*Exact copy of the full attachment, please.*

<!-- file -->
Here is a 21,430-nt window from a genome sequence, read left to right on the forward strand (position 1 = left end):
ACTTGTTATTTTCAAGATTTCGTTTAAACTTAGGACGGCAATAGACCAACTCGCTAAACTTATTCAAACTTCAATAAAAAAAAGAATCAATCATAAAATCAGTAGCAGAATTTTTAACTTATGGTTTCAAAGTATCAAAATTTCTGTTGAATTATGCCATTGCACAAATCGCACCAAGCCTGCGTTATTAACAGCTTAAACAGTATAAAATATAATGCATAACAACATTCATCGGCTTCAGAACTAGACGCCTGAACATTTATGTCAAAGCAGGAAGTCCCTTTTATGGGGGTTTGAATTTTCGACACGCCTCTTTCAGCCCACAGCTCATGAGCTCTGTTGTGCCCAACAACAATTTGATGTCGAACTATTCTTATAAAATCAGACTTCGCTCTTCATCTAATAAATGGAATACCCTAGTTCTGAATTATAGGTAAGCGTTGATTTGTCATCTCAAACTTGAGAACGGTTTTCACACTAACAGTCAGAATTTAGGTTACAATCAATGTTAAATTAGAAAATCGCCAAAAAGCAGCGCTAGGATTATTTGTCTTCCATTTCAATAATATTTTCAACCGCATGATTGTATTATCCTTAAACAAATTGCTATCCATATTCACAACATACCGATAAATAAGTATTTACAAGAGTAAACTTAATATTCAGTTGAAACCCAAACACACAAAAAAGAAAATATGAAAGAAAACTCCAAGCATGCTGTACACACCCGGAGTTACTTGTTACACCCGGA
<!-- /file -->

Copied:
Here is a 21,430-nt window from a genome sequence, read left to right on the forward strand (position 1 = left end):
ACTTGTTATTTTCAAGATTTCGTTTAAACTTAGGACGGCAATAGACCAACTCGCTAAACTTATTCAAACTTCAATAAAAAAAAGAATCAATCATAAAATCAGTAGCAGAATTTTTAACTTATGGTTTCAAAGTATCAAAATTTCTGTTGAATTATGCCATTGCACAAATCGCACCAAGCCTGCGTTATTAACAGCTTAAACAGTATAAAATATAATGCATAACAACATTCATCGGCTTCAGAACTAGACGCCTGAACATTTATGTCAAAGCAGGAAGTCCCTTTTATGGGGGTTTGAATTTTCGACACGCCTCTTTCAGCCCACAGCTCATGAGCTCTGTTGTGCCCAACAACAATTTGATGTCGAACTATTCTTATAAAATCAGACTTCGCTCTTCATCTAATAAATGGAATACCCTAGTTCTGAATTATAGGTAAGCGTTGATTTGTCATCTCAAACTTGAGAACGGTTTTCACACTAACAGTCAGAATTTAGGTTACAATCAATGTTAAATTAGAAAATCGCCAAAAAGCAGCGCTAGGATTATTTGTCTTCCATTTCAATAATATTTTCAACCGCATGATTGTATTATCCTTAAACAAATTGCTATCCATATTCACAACATACCGATAAATAAGTATTTACAAGAGTAAACTTAATATTCAGTTGAAACCCAAACACACAAAAAAGAAAATATGAAAGAAAACTCCAAGCATGCTGTACACACCCGGAGTTACTTGTTACACCCGGA